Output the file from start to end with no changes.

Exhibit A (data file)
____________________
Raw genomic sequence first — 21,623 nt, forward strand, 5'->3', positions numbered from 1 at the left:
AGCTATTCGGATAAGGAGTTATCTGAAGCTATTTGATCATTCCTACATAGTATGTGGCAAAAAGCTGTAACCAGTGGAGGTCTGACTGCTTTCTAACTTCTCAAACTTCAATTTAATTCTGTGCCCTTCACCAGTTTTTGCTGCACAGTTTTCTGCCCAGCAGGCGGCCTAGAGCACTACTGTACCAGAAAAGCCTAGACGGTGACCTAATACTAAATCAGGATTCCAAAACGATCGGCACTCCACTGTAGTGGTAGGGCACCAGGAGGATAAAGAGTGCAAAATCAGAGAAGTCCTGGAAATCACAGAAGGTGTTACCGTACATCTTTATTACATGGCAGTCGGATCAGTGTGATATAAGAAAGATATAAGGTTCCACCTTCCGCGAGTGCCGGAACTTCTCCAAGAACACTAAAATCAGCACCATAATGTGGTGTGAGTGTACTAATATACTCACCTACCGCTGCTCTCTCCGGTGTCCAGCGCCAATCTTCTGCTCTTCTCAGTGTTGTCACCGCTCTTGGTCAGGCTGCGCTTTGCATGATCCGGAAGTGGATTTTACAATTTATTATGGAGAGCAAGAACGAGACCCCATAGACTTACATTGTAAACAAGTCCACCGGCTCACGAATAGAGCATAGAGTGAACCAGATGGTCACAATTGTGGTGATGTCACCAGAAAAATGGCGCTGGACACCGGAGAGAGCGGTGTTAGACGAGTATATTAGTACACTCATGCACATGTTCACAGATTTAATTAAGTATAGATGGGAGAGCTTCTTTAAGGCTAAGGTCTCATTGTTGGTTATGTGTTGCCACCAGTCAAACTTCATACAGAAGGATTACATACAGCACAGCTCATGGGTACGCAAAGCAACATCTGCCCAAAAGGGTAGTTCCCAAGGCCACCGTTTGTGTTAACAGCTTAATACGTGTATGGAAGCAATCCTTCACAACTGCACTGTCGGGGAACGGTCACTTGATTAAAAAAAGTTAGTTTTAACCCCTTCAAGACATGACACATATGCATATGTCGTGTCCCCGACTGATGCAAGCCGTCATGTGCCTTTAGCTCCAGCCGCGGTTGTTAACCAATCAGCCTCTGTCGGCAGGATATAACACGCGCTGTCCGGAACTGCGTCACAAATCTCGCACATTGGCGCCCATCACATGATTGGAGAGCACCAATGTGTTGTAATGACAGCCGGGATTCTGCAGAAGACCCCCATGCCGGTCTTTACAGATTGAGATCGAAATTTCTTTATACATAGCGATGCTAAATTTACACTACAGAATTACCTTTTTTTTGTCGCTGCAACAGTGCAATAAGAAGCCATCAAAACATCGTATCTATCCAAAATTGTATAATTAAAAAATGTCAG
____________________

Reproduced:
Raw genomic sequence first — 21,623 nt, forward strand, 5'->3', positions numbered from 1 at the left:
AGCTATTCGGATAAGGAGTTATCTGAAGCTATTTGATCATTCCTACATAGTATGTGGCAAAAAGCTGTAACCAGTGGAGGTCTGACTGCTTTCTAACTTCTCAAACTTCAATTTAATTCTGTGCCCTTCACCAGTTTTTGCTGCACAGTTTTCTGCCCAGCAGGCGGCCTAGAGCACTACTGTACCAGAAAAGCCTAGACGGTGACCTAATACTAAATCAGGATTCCAAAACGATCGGCACTCCACTGTAGTGGTAGGGCACCAGGAGGATAAAGAGTGCAAAATCAGAGAAGTCCTGGAAATCACAGAAGGTGTTACCGTACATCTTTATTACATGGCAGTCGGATCAGTGTGATATAAGAAAGATATAAGGTTCCACCTTCCGCGAGTGCCGGAACTTCTCCAAGAACACTAAAATCAGCACCATAATGTGGTGTGAGTGTACTAATATACTCACCTACCGCTGCTCTCTCCGGTGTCCAGCGCCAATCTTCTGCTCTTCTCAGTGTTGTCACCGCTCTTGGTCAGGCTGCGCTTTGCATGATCCGGAAGTGGATTTTACAATTTATTATGGAGAGCAAGAACGAGACCCCATAGACTTACATTGTAAACAAGTCCACCGGCTCACGAATAGAGCATAGAGTGAACCAGATGGTCACAATTGTGGTGATGTCACCAGAAAAATGGCGCTGGACACCGGAGAGAGCGGTGTTAGACGAGTATATTAGTACACTCATGCACATGTTCACAGATTTAATTAAGTATAGATGGGAGAGCTTCTTTAAGGCTAAGGTCTCATTGTTGGTTATGTGTTGCCACCAGTCAAACTTCATACAGAAGGATTACATACAGCACAGCTCATGGGTACGCAAAGCAACATCTGCCCAAAAGGGTAGTTCCCAAGGCCACCGTTTGTGTTAACAGCTTAATACGTGTATGGAAGCAATCCTTCACAACTGCACTGTCGGGGAACGGTCACTTGATTAAAAAAAGTTAGTTTTAACCCCTTCAAGACATGACACATATGCATATGTCGTGTCCCCGACTGATGCAAGCCGTCATGTGCCTTTAGCTCCAGCCGCGGTTGTTAACCAATCAGCCTCTGTCGGCAGGATATAACACGCGCTGTCCGGAACTGCGTCACAAATCTCGCACATTGGCGCCCATCACATGATTGGAGAGCACCAATGTGTTGTAATGACAGCCGGGATTCTGCAGAAGACCCCCATGCCGGTCTTTACAGATTGAGATCGAAATTTCTTTATACATAGCGATGCTAAATTTACACTACAGAATTACCTTTTTTTTGTCGCTGCAACAGTGCAATAAGAAGCCATCAAAACATCGTATCTATCCAAAATTGTATAATTAAAAAATGTCAG